FBI searches Michigan farm for Hoffa’s body: report
DETROIT (Reuters) – The FBI, acting on a tip about the
mysterious 1975 disappearance of labor union leader Jimmy
Hoffa, dug on a Michigan horse farm on Wednesday in search of
evidence in the case, local media reported.
Overhead video images from a Detroit television station
showed agents using shovels to dig on a farm in Milford
Township, about 35 miles from Detroit. The farm is about 15
miles west of the restaurant parking lot where the legendary
Teamsters union boss went missing on July 30, 1975.
The FBI could not be reached for comment, but the Detroit
Free Press quoted Oakland County Prosecutor David Gorcyca as
saying the FBI had a promising tip in the case. The report said
the FBI would use heavy equipment to continue the search.
Hoffa was declared dead in 1982, and numerous books and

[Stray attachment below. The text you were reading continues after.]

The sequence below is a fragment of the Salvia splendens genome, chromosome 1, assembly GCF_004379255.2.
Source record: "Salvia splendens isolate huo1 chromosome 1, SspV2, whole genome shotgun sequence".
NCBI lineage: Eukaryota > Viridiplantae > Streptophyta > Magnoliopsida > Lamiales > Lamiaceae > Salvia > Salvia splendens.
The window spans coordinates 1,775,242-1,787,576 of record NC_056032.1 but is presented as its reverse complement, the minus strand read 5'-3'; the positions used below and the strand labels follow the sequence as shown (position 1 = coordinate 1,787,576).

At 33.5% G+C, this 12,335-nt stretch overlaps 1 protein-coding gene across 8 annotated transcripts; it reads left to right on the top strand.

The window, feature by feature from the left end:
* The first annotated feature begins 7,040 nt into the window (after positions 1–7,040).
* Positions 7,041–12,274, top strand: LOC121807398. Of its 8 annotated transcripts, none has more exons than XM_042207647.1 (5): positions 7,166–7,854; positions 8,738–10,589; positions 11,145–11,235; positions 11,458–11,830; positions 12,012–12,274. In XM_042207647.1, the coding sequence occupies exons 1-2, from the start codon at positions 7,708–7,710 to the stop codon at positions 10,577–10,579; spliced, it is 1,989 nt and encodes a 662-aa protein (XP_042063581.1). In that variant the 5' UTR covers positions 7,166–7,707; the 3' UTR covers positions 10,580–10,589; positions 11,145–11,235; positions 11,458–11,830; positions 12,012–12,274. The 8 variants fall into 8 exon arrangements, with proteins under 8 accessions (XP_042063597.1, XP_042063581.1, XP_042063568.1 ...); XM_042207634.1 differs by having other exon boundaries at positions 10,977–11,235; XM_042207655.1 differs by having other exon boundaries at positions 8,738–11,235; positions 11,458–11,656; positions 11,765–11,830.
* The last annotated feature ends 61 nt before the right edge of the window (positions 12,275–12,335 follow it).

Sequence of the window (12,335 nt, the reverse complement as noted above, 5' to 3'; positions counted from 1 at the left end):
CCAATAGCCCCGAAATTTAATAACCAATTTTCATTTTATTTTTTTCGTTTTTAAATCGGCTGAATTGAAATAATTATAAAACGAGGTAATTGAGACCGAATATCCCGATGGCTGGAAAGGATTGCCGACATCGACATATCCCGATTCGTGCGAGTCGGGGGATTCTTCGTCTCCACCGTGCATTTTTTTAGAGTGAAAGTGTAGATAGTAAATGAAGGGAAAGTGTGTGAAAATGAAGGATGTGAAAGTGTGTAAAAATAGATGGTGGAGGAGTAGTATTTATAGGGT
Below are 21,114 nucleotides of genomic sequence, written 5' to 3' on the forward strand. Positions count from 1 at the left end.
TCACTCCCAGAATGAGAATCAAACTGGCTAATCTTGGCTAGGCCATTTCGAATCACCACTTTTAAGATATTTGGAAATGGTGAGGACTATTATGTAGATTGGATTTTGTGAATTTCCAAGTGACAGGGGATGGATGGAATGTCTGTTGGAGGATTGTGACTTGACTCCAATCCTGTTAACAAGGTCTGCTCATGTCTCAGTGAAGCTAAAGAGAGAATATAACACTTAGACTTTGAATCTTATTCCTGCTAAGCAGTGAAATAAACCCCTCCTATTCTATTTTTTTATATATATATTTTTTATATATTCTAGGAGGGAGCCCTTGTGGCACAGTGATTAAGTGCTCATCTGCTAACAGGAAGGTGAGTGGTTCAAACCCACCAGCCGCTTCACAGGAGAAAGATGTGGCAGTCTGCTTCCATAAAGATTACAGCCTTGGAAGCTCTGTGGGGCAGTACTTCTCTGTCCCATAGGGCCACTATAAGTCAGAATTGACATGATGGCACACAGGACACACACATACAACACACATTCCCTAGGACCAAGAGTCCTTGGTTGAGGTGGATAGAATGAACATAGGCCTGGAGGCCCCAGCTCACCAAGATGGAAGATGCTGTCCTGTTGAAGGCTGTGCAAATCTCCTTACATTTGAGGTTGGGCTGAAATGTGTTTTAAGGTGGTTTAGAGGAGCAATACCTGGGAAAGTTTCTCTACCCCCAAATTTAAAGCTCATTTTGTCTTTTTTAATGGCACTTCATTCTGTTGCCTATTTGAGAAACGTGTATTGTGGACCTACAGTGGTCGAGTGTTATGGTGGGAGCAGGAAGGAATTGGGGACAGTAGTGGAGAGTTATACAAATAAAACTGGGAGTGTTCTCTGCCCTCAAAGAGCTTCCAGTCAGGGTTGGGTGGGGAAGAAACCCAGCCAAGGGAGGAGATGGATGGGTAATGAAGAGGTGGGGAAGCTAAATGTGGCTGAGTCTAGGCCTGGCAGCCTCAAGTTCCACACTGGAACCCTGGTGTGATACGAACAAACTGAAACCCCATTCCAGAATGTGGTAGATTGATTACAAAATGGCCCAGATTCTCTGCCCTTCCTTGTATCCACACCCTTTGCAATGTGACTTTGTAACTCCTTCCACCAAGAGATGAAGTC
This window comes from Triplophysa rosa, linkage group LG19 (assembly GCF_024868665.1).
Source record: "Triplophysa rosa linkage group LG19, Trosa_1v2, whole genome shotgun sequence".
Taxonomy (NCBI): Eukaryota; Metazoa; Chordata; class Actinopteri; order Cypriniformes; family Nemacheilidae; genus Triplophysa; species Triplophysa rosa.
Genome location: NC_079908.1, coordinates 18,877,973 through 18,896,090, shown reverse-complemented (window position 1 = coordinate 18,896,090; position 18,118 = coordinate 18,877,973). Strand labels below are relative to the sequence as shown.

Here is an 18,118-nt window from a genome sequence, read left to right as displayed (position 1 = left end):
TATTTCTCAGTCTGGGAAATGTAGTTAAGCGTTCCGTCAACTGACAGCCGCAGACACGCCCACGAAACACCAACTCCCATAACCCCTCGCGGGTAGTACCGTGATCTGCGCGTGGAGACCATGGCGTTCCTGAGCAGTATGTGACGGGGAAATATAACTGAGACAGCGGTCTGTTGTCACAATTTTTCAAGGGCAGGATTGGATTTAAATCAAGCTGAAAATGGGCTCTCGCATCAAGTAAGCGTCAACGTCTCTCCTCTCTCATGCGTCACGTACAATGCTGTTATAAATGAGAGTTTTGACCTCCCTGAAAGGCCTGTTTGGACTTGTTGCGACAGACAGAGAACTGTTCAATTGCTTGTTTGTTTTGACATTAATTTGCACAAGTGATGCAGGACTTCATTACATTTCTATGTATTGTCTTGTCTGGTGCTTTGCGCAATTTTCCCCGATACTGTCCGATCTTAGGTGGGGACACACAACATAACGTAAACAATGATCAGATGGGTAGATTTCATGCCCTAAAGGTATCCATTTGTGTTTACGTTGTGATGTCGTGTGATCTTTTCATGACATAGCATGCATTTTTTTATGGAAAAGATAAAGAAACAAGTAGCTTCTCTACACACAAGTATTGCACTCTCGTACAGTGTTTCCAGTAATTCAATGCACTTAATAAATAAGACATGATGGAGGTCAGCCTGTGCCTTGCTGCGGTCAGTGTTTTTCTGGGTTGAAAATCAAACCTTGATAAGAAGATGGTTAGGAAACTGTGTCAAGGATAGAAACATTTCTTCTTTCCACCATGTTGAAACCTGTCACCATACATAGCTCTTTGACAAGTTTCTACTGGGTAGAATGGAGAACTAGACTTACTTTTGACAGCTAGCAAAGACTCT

movies about his life have pinned his disappearance on mobsters
who murdered him and disposed of his body because they did not
want him back in charge of the Teamsters.
He was sentenced to 15 years in prison for bribery, but was
released in 1971 after serving only four years after President
Richard Nixon commuted his sentence to time served.
Hoffa had called his wife from a pay telephone outside the
Machus Red Fox restaurant to say the men he was to meet had not
shown up. He was there to reconcile a feud with a New Jersey
Teamsters boss and a Detroit mobster.
The FBI has engaged in a fruitless search for the
62-year-old Hoffa’s remains in a home in the Detroit area and
other locations. One rumor that he had been buried under the
artificial turf at Giants Stadium in New Jersey was checked out
by ground-penetrating radar, to no avail.